Poorer Fusion Outcomes in Diabetic Cervical Spondylotic Myelopathy Patients Undergoing Single-level Anterior Cervical Discectomy and Fusion Does Not Compromise Functional Outcomes and Quality of Life

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Abstract

Study Design.

Retrospective matched pair cohort study using prospectively collected registry data.

Objectives.

The aim of this study was to determine whether patients with DM have poorer patient-reported outcomes and poorer fusion rates after undergoing a single-level anterior cervical discectomy and fusion (ACDF) for cervical myelopathy.

Summary of Background Data.

ACDF remains the most common procedure in the treatment of cervical spondylotic myelopathy (CSM); however, there is a paucity of literature with regards to patient-reported outcome measures (PROMs), health-related quality-of-life (HRQOL) scores, and fusion rates post-ACDF in diabetic patients with CSM.

Methods.

From 2002 to 2012, 29 diabetic patients were matched with 29 nondiabetic controls. Patient demographics, perioperative data, and validated spine-specific scores including the Numerical Pain Rating Scale on Neck Pain and Upper Limb Pain, American Academy of Orthopaedic Surgeons (AAOS) neck pain and disability scores, AAOS Neurogenic Symptoms Score, Neck Disability Index, Japanese Orthopaedic Association Cervical Myelopathy Score, and Short Form 36 Physical/Mental Component Summaries were recorded. Fusion rates based on Bridwell grading were assessed at 2 years.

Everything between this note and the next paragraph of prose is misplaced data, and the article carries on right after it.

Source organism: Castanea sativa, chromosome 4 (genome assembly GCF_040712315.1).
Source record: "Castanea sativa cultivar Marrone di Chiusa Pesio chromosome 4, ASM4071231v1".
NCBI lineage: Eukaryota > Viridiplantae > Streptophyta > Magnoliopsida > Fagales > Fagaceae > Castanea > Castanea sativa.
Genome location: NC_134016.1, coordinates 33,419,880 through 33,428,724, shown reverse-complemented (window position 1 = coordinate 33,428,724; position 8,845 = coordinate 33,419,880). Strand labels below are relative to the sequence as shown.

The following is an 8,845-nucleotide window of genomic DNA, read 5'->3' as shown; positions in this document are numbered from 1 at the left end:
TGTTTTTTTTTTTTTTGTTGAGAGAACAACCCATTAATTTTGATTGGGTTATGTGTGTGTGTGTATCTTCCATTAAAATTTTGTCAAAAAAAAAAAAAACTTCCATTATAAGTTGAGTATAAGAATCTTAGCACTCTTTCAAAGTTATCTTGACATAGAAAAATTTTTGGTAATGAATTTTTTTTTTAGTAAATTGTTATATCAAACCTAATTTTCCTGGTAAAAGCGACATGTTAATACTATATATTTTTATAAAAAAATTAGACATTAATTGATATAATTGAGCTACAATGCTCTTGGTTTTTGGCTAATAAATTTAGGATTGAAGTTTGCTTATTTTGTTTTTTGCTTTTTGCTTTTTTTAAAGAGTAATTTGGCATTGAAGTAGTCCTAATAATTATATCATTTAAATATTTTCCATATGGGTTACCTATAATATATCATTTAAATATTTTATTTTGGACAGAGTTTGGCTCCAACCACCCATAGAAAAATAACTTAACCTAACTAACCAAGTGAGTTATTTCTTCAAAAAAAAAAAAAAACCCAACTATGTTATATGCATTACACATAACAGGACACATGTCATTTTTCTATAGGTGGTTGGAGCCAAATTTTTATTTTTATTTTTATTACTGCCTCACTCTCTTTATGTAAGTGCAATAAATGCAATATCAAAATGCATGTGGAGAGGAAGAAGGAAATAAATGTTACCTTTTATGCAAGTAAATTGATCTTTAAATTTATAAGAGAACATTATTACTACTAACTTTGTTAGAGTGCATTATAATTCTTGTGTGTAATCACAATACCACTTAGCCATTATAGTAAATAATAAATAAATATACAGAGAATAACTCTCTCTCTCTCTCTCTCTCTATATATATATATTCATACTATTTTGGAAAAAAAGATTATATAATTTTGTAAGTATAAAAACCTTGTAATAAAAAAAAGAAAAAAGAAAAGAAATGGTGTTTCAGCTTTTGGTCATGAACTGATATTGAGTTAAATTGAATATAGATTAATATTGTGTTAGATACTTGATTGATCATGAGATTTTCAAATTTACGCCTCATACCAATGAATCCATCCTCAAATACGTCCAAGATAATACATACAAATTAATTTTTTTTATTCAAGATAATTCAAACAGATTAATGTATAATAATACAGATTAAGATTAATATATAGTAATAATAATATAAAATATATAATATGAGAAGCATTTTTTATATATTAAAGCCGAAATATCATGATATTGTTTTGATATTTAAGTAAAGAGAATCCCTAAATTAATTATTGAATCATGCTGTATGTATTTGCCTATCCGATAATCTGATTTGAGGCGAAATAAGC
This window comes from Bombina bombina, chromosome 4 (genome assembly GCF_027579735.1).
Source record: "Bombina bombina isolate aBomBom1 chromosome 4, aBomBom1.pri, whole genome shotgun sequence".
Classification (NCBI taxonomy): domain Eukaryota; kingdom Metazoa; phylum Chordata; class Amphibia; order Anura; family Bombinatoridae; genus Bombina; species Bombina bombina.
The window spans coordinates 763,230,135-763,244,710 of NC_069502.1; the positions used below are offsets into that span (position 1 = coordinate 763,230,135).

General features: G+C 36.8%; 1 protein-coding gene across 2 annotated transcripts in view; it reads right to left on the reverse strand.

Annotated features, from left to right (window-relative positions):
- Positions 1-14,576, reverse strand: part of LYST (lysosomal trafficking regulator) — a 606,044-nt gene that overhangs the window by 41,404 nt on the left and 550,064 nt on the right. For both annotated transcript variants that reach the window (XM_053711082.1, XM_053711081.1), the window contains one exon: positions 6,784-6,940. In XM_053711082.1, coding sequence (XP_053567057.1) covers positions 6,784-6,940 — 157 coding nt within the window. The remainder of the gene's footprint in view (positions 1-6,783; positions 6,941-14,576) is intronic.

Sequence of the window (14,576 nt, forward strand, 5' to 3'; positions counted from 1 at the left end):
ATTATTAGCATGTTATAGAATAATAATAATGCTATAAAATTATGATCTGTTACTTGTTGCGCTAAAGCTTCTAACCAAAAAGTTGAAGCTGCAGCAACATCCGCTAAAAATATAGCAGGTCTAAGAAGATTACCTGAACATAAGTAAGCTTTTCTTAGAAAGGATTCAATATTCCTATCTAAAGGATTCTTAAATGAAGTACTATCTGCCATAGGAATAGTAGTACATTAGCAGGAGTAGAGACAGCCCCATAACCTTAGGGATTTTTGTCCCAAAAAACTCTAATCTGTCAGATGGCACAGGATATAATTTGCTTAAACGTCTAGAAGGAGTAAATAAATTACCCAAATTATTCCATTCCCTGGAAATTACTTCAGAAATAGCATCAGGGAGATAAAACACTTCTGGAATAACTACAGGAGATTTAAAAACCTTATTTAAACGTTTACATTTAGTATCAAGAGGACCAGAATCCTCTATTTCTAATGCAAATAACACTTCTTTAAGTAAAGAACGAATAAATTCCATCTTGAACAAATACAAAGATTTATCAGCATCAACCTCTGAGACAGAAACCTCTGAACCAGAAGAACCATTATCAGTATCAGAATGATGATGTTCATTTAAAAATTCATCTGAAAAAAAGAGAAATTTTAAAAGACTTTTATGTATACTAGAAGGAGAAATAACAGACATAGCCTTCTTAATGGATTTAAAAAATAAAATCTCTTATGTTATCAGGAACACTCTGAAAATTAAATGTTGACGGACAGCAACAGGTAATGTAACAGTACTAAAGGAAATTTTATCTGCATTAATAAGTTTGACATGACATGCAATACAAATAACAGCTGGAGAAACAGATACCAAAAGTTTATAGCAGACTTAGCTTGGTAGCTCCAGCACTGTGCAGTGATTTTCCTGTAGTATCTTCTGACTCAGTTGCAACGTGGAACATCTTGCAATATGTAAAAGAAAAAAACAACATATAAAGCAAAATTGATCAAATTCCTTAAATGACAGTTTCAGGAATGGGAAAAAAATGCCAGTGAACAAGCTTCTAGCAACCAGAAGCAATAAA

Results.

After matching, there were no significant preoperative differences in patient demographics, clinical outcomes, PROMs or HRQoL measures between the DM and control group (P > 0.05). There was no difference in either length of hospital stay (P = 0.92) or length of surgery (P = 0.92) between the two groups. At 2 years postoperatively, there were no significant differences between validated spine-specific scores, PROMs, HRQoL scores, satisfaction rates, or fulfilment of expectations between the two groups. Significant poorer Bridwell fusion grades were noted in the DM group at 2 years postoperatively (P < 0.05). Subgroup analysis within the DM group demonstrated that glycated hemoglobin levels had no impact on functional outcomes, fulfilment of expectations, or patient satisfaction at 2 years (P > 0.05).

Conclusion.

Despite poorer fusion outcomes following single-level ACDF for symptomatic CSM, there was no significant difference in validated spine outcome scores, PROMs, HRQoL measures, or satisfaction levels when compared to nondiabetic controls at short-term follow-up.

Conclusion.

Level of Evidence: 3

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